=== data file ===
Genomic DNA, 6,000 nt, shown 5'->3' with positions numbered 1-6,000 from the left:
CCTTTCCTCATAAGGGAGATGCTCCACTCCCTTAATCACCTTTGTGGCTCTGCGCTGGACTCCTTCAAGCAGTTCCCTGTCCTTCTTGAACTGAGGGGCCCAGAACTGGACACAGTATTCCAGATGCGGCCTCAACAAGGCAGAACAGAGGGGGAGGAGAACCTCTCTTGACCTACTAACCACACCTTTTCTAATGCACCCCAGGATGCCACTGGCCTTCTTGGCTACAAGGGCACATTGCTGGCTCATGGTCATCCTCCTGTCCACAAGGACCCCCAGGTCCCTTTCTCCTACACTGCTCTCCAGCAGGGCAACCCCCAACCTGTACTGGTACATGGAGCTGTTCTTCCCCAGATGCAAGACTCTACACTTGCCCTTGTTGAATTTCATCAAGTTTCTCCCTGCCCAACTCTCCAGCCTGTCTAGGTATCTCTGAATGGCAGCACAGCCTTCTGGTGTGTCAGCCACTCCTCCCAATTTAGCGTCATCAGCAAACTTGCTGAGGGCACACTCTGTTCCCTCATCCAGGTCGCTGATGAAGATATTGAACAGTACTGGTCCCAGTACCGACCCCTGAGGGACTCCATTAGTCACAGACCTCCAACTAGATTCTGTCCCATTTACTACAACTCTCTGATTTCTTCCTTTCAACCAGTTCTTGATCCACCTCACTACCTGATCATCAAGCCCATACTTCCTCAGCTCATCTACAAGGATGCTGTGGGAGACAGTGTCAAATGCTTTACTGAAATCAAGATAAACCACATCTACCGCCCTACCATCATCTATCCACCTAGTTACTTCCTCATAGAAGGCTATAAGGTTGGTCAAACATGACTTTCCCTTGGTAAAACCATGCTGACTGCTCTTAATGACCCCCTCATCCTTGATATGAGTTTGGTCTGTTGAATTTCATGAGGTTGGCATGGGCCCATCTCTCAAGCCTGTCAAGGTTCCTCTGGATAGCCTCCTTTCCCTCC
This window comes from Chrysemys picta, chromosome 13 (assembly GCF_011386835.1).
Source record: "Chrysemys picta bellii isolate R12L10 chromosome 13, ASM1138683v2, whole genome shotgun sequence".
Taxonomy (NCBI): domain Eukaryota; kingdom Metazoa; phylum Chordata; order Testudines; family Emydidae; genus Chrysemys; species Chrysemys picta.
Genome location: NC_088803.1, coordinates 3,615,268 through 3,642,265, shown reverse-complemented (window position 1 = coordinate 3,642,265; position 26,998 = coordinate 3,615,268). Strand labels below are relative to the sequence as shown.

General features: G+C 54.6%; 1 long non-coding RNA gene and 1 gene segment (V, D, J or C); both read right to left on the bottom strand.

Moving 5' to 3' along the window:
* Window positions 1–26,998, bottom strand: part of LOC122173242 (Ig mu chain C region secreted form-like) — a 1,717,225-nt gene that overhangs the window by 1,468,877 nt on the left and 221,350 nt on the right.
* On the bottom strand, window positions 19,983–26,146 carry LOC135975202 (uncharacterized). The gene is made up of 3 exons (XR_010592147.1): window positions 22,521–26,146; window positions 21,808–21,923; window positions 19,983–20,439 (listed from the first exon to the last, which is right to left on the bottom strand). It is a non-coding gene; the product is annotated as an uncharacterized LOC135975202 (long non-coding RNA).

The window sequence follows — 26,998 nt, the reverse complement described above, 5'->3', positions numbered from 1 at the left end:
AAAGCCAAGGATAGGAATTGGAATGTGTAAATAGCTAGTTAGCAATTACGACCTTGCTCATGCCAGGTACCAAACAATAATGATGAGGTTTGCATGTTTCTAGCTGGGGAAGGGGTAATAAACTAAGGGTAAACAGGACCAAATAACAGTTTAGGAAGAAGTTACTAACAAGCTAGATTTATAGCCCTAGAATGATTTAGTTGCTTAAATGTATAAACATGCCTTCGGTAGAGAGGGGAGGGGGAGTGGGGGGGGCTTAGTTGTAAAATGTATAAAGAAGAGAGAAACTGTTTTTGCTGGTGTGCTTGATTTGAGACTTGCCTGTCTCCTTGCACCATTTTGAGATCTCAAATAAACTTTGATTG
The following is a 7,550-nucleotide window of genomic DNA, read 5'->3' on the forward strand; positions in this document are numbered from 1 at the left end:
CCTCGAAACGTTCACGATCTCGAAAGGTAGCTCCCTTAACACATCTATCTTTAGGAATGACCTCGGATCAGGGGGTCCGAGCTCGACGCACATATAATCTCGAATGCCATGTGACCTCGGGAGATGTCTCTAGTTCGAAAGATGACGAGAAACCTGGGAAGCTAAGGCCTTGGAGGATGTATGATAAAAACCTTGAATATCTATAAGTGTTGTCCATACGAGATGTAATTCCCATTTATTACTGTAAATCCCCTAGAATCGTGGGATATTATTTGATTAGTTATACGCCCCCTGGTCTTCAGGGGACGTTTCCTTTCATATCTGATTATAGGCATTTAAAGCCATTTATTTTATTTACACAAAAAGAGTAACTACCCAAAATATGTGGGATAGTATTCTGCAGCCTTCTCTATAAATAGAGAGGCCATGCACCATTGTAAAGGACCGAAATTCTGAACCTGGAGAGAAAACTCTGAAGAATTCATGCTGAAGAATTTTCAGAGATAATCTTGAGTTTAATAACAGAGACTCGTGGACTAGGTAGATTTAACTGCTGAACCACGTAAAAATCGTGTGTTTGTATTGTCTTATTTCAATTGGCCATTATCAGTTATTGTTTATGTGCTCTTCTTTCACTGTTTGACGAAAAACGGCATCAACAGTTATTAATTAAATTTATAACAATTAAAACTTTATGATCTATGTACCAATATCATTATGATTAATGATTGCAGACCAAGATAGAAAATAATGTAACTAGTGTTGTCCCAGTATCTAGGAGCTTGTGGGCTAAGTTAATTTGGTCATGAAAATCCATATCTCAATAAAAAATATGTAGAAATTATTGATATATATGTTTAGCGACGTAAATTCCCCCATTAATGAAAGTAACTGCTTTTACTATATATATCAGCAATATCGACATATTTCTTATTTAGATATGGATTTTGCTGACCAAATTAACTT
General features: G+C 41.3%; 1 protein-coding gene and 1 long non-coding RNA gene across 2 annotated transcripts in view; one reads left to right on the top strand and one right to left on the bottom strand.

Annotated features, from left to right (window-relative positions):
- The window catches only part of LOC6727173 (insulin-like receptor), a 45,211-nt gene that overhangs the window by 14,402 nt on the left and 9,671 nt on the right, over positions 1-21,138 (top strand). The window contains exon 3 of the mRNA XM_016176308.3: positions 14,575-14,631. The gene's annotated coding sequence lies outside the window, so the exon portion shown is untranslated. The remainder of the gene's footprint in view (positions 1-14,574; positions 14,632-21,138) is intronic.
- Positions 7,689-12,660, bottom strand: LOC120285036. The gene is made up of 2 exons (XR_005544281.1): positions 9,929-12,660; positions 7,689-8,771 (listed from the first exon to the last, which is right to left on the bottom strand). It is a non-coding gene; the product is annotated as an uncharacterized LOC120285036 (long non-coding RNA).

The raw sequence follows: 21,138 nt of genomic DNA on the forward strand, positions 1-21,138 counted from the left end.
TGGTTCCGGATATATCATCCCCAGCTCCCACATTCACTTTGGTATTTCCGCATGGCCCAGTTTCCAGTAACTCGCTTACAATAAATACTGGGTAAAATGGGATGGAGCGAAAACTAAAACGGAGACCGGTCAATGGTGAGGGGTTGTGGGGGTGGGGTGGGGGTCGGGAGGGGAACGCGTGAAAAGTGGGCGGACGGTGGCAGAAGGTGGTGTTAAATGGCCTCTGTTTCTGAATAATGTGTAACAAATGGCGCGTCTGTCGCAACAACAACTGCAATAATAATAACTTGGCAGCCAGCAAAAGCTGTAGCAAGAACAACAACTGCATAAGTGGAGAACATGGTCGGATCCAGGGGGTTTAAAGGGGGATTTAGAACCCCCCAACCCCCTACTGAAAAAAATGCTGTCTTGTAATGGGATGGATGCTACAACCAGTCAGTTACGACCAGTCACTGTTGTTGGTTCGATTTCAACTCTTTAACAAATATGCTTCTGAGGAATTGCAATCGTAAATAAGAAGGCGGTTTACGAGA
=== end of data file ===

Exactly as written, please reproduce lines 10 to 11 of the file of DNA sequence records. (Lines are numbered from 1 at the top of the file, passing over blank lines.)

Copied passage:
* On the bottom strand, window positions 19,983–26,146 carry LOC135975202 (uncharacterized). The gene is made up of 3 exons (XR_010592147.1): window positions 22,521–26,146; window positions 21,808–21,923; window positions 19,983–20,439 (listed from the first exon to the last, which is right to left on the bottom strand). It is a non-coding gene; the product is annotated as an uncharacterized LOC135975202 (long non-coding RNA).

The window sequence follows — 26,998 nt, the reverse complement described above, 5'->3', positions numbered from 1 at the left end: